Exposure Preview: The Worst Thing for Your Camera’s Autofocus?

We talked to a couple of photographers and tech reps, and it seems like Exposure Preview could be hurting your camera’s autofocus.

Most people shooting with mirrorless cameras shoot with the Exposure Preview on. I’ve never been a fan of it, and I’ve always turned it off. In my mind, you should just learn to read the damn light meter to begin with, and not rely on what the screen says. One could think this is an old school way of thinking, but there are lots of performance benefits. If you’re shooting with a strobe, for example, there’s a great reason to turn exposure preview off. You’re usually shooting at a low ISO setting and faster shutter speeds. Plus, the camera won’t render what the scene will look like with your strobe output anyway. And for years, folks have used exposure preview as a crutch. That isn’t a bad thing, it’s just how people evolved to use cameras. I still recommend that everyone learns to shoot film and learns the art of Sunny 16: it will make you a better photographer. But all this is the long way of my saying that exposure preview is also messing with your autofocus.

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Why Fast Rangefinder Lenses Are Almost Useless for Most Photographers

Fast rangefinder lenses can be almost useless unless you have an EVF of some sort

For years I was one of those people who lusted after an f0.95 lens. Indeed fast rangefinder lenses are very worth it for many people. But believe it or not, they can be significantly more difficult to work with at times. Rangefinders for example need to be able to focus a lens like that. But in order for that to happen, the mechanism needs to be larger in order to achieve accuracy. It’s only in recent years that EVFs have come around good enough to aid in focusing with these lenses.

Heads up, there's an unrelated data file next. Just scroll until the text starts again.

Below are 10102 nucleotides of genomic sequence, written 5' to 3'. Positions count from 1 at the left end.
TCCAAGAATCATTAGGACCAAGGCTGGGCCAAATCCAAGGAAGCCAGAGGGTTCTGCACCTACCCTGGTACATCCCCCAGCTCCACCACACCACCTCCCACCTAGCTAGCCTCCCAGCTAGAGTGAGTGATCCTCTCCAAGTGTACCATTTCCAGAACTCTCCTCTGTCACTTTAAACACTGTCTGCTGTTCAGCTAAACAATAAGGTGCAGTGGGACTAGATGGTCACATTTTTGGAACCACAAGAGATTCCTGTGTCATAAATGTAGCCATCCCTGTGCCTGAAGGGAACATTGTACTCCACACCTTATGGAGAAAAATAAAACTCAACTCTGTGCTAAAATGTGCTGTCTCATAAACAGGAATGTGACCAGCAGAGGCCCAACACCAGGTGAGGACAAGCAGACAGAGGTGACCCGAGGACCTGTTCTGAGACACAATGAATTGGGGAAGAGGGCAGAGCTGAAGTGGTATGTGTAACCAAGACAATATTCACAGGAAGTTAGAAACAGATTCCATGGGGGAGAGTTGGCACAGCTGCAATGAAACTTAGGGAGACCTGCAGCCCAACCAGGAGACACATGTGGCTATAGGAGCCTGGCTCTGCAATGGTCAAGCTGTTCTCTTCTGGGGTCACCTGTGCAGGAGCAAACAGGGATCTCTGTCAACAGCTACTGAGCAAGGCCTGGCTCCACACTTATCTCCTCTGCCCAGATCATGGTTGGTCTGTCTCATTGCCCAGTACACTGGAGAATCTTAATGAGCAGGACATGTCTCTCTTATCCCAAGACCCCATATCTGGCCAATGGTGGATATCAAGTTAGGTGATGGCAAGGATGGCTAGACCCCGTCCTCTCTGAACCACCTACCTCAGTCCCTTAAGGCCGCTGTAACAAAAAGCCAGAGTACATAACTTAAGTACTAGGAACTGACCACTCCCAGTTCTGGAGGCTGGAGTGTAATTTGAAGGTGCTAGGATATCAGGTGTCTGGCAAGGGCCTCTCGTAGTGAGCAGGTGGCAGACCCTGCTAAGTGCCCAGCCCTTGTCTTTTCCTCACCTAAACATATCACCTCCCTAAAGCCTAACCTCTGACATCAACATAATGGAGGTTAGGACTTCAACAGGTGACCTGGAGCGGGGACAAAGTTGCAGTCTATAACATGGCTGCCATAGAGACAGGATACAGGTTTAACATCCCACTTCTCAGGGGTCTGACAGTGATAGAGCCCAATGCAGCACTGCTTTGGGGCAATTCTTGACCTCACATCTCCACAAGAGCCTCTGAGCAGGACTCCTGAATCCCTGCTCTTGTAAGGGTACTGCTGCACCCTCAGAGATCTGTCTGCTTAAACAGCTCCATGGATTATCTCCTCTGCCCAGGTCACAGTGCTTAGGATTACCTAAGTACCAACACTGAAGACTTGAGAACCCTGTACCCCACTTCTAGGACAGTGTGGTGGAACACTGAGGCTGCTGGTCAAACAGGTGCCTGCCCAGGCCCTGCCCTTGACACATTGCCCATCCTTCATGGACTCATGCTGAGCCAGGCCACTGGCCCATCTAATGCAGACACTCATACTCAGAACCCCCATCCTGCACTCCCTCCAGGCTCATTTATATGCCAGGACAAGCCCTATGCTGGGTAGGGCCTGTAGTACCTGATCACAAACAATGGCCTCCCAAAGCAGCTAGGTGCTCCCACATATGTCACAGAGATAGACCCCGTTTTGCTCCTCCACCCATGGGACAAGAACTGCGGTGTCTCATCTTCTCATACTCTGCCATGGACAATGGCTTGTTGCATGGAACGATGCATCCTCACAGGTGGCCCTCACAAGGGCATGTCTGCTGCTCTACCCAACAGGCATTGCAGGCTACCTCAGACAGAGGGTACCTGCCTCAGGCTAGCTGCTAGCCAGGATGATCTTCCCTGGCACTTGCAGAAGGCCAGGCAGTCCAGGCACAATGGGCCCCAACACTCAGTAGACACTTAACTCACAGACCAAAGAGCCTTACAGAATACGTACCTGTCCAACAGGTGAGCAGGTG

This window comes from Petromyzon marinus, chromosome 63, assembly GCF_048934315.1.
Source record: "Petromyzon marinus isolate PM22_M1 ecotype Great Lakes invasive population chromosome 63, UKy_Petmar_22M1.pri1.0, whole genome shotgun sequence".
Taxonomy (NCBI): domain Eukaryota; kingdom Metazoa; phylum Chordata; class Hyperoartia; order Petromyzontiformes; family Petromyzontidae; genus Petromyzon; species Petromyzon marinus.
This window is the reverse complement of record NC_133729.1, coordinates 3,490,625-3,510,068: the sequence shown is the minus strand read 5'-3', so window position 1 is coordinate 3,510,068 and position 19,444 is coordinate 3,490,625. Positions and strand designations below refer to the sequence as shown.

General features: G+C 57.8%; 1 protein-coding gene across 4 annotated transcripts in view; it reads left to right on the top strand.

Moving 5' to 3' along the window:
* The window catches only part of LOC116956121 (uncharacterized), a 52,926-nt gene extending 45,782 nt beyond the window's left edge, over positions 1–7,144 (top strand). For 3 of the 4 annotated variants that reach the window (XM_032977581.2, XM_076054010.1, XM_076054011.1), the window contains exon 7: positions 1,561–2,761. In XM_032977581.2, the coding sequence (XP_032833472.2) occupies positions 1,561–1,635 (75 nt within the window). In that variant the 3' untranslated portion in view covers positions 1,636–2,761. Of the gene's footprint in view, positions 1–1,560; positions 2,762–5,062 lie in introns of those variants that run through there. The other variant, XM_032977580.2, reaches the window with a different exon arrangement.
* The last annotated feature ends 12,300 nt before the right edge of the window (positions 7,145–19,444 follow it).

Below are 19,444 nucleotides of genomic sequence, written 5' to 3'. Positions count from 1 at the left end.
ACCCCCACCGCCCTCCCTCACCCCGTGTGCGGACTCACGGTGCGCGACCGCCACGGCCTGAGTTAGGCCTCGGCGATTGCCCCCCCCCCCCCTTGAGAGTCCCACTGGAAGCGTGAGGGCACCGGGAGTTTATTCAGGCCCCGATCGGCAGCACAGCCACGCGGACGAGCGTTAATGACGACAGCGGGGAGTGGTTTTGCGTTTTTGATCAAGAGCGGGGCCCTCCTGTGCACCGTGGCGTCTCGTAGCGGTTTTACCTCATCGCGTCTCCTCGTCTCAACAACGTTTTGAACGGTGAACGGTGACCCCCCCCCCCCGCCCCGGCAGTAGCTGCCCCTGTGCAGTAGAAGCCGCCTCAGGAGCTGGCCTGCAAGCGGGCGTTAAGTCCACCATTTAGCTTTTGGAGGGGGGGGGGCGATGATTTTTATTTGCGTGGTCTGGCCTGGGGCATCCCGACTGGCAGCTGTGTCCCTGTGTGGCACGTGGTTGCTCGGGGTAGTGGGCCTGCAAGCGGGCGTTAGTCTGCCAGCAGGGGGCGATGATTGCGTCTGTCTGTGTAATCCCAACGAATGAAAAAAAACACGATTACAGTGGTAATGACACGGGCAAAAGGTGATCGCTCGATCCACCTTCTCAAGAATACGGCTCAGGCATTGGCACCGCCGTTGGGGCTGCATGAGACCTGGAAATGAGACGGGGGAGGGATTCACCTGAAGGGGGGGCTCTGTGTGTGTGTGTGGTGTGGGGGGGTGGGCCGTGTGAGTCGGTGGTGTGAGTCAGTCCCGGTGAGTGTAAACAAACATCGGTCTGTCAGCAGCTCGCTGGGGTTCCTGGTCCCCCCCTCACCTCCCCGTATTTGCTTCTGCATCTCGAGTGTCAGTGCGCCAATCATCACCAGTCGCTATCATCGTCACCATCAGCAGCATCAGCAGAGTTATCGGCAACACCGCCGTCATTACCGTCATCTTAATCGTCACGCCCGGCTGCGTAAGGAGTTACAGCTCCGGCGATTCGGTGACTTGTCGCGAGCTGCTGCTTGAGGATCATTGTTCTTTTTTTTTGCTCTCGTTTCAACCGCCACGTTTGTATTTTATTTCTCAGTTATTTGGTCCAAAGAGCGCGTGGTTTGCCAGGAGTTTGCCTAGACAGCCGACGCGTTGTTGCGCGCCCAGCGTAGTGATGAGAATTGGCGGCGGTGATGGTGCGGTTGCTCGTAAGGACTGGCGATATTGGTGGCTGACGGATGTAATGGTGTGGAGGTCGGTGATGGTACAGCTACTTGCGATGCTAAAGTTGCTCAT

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Review: Tamron 10-24mm F3.5-4.5 Di II VC HLD (Canon EF-S)

The Tamron 10-24mm F3.5-4.5 Di II VC HLD is a lens that has been sorely needed for a while: it delivers a wide angle zoom option to APS-C DSLRs while putting in weather sealing, good autofocus performance, light weight, and overall great image quality. It’s a fantastic option for the photographer that has been looking for a way to shoot wide landscapes and cities with their APS-C DSLR while on vacation–or even just for fun. When you consider the weather sealing abilities built into the lens along with the relatively recent major improvements that Tamron has been making to their lenses, there is almost no reason to not consider the Tamron 10-24mm F3.5-4.5 Di II VC HLD lens.

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